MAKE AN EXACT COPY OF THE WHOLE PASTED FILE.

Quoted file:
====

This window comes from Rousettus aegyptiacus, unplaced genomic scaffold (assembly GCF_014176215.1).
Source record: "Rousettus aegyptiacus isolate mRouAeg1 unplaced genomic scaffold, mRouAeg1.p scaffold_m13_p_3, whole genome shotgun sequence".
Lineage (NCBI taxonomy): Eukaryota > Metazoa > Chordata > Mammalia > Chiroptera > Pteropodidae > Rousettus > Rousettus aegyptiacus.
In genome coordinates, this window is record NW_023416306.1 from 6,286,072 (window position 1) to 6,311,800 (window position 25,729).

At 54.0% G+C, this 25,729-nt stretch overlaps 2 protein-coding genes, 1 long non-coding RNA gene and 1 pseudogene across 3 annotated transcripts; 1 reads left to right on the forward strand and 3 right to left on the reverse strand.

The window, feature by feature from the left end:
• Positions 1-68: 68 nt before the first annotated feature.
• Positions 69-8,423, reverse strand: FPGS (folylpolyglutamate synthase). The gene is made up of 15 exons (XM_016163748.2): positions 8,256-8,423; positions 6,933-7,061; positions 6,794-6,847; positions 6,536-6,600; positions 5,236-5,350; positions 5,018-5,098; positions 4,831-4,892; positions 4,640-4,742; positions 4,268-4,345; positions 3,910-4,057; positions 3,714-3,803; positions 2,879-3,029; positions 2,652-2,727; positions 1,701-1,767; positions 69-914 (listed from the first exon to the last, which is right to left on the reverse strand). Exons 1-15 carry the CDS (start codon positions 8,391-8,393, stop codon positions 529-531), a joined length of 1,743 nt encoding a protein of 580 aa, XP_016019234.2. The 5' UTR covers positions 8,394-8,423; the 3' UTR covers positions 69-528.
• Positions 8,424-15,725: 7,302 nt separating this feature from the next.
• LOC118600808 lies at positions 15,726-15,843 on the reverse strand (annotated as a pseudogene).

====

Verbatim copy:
This window comes from Rousettus aegyptiacus, unplaced genomic scaffold (assembly GCF_014176215.1).
Source record: "Rousettus aegyptiacus isolate mRouAeg1 unplaced genomic scaffold, mRouAeg1.p scaffold_m13_p_3, whole genome shotgun sequence".
Lineage (NCBI taxonomy): Eukaryota > Metazoa > Chordata > Mammalia > Chiroptera > Pteropodidae > Rousettus > Rousettus aegyptiacus.
In genome coordinates, this window is record NW_023416306.1 from 6,286,072 (window position 1) to 6,311,800 (window position 25,729).

At 54.0% G+C, this 25,729-nt stretch overlaps 2 protein-coding genes, 1 long non-coding RNA gene and 1 pseudogene across 3 annotated transcripts; 1 reads left to right on the forward strand and 3 right to left on the reverse strand.

The window, feature by feature from the left end:
• Positions 1-68: 68 nt before the first annotated feature.
• Positions 69-8,423, reverse strand: FPGS (folylpolyglutamate synthase). The gene is made up of 15 exons (XM_016163748.2): positions 8,256-8,423; positions 6,933-7,061; positions 6,794-6,847; positions 6,536-6,600; positions 5,236-5,350; positions 5,018-5,098; positions 4,831-4,892; positions 4,640-4,742; positions 4,268-4,345; positions 3,910-4,057; positions 3,714-3,803; positions 2,879-3,029; positions 2,652-2,727; positions 1,701-1,767; positions 69-914 (listed from the first exon to the last, which is right to left on the reverse strand). Exons 1-15 carry the CDS (start codon positions 8,391-8,393, stop codon positions 529-531), a joined length of 1,743 nt encoding a protein of 580 aa, XP_016019234.2. The 5' UTR covers positions 8,394-8,423; the 3' UTR covers positions 69-528.
• Positions 8,424-15,725: 7,302 nt separating this feature from the next.
• LOC118600808 lies at positions 15,726-15,843 on the reverse strand (annotated as a pseudogene).